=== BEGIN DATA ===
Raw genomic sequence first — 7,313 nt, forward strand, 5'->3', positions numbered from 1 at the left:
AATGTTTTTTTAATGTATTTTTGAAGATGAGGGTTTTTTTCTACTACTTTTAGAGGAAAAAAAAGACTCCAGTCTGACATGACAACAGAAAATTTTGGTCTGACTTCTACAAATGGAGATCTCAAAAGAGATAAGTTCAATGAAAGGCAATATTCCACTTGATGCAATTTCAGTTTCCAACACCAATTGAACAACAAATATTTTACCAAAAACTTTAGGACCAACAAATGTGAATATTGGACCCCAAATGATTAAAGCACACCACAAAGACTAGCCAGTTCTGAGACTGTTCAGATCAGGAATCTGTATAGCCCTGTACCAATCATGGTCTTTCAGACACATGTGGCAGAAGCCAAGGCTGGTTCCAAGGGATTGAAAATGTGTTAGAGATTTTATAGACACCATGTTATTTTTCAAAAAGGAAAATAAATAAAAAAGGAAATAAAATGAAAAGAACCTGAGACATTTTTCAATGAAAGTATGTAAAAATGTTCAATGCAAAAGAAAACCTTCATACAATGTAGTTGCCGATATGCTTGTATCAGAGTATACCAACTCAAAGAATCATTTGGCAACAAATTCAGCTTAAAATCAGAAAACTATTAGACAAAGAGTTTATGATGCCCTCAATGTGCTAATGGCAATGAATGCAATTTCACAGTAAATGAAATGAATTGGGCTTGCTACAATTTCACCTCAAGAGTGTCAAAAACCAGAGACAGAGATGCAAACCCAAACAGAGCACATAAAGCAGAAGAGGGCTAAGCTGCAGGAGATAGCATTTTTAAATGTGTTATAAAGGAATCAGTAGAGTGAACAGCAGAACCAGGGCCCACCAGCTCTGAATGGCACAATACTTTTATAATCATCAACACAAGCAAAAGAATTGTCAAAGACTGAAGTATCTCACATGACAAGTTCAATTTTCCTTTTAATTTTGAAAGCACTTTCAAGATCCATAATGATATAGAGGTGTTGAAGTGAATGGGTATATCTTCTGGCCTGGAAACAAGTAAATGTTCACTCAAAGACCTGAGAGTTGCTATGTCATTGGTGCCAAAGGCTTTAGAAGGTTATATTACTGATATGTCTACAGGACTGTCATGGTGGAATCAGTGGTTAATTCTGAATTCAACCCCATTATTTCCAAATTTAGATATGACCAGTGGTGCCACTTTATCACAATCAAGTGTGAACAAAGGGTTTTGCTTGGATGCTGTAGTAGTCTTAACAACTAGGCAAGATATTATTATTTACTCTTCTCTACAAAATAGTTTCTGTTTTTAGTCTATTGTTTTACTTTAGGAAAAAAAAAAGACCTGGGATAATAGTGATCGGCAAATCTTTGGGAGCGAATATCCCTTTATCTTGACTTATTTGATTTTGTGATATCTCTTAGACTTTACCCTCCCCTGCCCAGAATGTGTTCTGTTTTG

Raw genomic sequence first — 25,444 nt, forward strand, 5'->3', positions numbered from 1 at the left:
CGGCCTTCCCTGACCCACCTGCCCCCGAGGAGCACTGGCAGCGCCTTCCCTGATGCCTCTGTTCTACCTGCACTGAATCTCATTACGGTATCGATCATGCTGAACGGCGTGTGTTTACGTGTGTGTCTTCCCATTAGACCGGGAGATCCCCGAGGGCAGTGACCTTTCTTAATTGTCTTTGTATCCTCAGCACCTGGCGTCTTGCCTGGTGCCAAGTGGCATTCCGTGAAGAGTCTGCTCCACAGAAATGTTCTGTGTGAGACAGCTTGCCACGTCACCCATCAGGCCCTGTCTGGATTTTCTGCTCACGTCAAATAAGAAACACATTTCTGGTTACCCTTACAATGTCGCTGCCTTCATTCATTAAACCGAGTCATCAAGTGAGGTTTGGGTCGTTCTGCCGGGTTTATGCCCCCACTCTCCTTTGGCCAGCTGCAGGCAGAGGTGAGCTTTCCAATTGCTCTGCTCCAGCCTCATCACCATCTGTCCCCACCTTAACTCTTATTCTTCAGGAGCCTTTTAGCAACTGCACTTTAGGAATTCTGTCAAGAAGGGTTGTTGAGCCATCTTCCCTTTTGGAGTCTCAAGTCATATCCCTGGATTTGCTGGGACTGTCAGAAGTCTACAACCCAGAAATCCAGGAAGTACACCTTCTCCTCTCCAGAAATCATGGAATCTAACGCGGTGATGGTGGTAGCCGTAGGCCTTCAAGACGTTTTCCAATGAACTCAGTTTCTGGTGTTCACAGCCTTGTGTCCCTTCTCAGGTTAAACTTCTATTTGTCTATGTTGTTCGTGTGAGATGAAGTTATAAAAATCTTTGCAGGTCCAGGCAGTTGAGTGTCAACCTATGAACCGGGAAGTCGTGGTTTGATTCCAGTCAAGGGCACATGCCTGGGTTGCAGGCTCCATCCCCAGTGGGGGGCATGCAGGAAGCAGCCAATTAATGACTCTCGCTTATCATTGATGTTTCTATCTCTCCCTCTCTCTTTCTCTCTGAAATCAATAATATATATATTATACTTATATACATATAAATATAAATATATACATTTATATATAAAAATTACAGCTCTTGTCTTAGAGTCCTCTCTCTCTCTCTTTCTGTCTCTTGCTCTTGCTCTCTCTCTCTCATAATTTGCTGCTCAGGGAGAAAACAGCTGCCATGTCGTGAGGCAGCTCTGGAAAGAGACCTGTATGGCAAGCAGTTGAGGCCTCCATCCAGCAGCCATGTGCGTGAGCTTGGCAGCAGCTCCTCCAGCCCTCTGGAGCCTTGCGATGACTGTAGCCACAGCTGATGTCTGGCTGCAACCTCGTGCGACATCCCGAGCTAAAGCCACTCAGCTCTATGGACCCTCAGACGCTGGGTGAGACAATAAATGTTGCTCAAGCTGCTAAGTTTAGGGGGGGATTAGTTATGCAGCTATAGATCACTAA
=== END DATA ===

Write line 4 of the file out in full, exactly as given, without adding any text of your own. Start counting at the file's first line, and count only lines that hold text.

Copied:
CGGCCTTCCCTGACCCACCTGCCCCCGAGGAGCACTGGCAGCGCCTTCCCTGATGCCTCTGTTCTACCTGCACTGAATCTCATTACGGTATCGATCATGCTGAACGGCGTGTGTTTACGTGTGTGTCTTCCCATTAGACCGGGAGATCCCCGAGGGCAGTGACCTTTCTTAATTGTCTTTGTATCCTCAGCACCTGGCGTCTTGCCTGGTGCCAAGTGGCATTCCGTGAAGAGTCTGCTCCACAGAAATGTTCTGTGTGAGACAGCTTGCCACGTCACCCATCAGGCCCTGTCTGGATTTTCTGCTCACGTCAAATAAGAAACACATTTCTGGTTACCCTTACAATGTCGCTGCCTTCATTCATTAAACCGAGTCATCAAGTGAGGTTTGGGTCGTTCTGCCGGGTTTATGCCCCCACTCTCCTTTGGCCAGCTGCAGGCAGAGGTGAGCTTTCCAATTGCTCTGCTCCAGCCTCATCACCATCTGTCCCCACCTTAACTCTTATTCTTCAGGAGCCTTTTAGCAACTGCACTTTAGGAATTCTGTCAAGAAGGGTTGTTGAGCCATCTTCCCTTTTGGAGTCTCAAGTCATATCCCTGGATTTGCTGGGACTGTCAGAAGTCTACAACCCAGAAATCCAGGAAGTACACCTTCTCCTCTCCAGAAATCATGGAATCTAACGCGGTGATGGTGGTAGCCGTAGGCCTTCAAGACGTTTTCCAATGAACTCAGTTTCTGGTGTTCACAGCCTTGTGTCCCTTCTCAGGTTAAACTTCTATTTGTCTATGTTGTTCGTGTGAGATGAAGTTATAAAAATCTTTGCAGGTCCAGGCAGTTGAGTGTCAACCTATGAACCGGGAAGTCGTGGTTTGATTCCAGTCAAGGGCACATGCCTGGGTTGCAGGCTCCATCCCCAGTGGGGGGCATGCAGGAAGCAGCCAATTAATGACTCTCGCTTATCATTGATGTTTCTATCTCTCCCTCTCTCTTTCTCTCTGAAATCAATAATATATATATTATACTTATATACATATAAATATAAATATATACATTTATATATAAAAATTACAGCTCTTGTCTTAGAGTCCTCTCTCTCTCTCTTTCTGTCTCTTGCTCTTGCTCTCTCTCTCTCATAATTTGCTGCTCAGGGAGAAAACAGCTGCCATGTCGTGAGGCAGCTCTGGAAAGAGACCTGTATGGCAAGCAGTTGAGGCCTCCATCCAGCAGCCATGTGCGTGAGCTTGGCAGCAGCTCCTCCAGCCCTCTGGAGCCTTGCGATGACTGTAGCCACAGCTGATGTCTGGCTGCAACCTCGTGCGACATCCCGAGCTAAAGCCACTCAGCTCTATGGACCCTCAGACGCTGGGTGAGACAATAAATGTTGCTCAAGCTGCTAAGTTTAGGGGGGGATTAGTTATGCAGCTATAGATCACTAA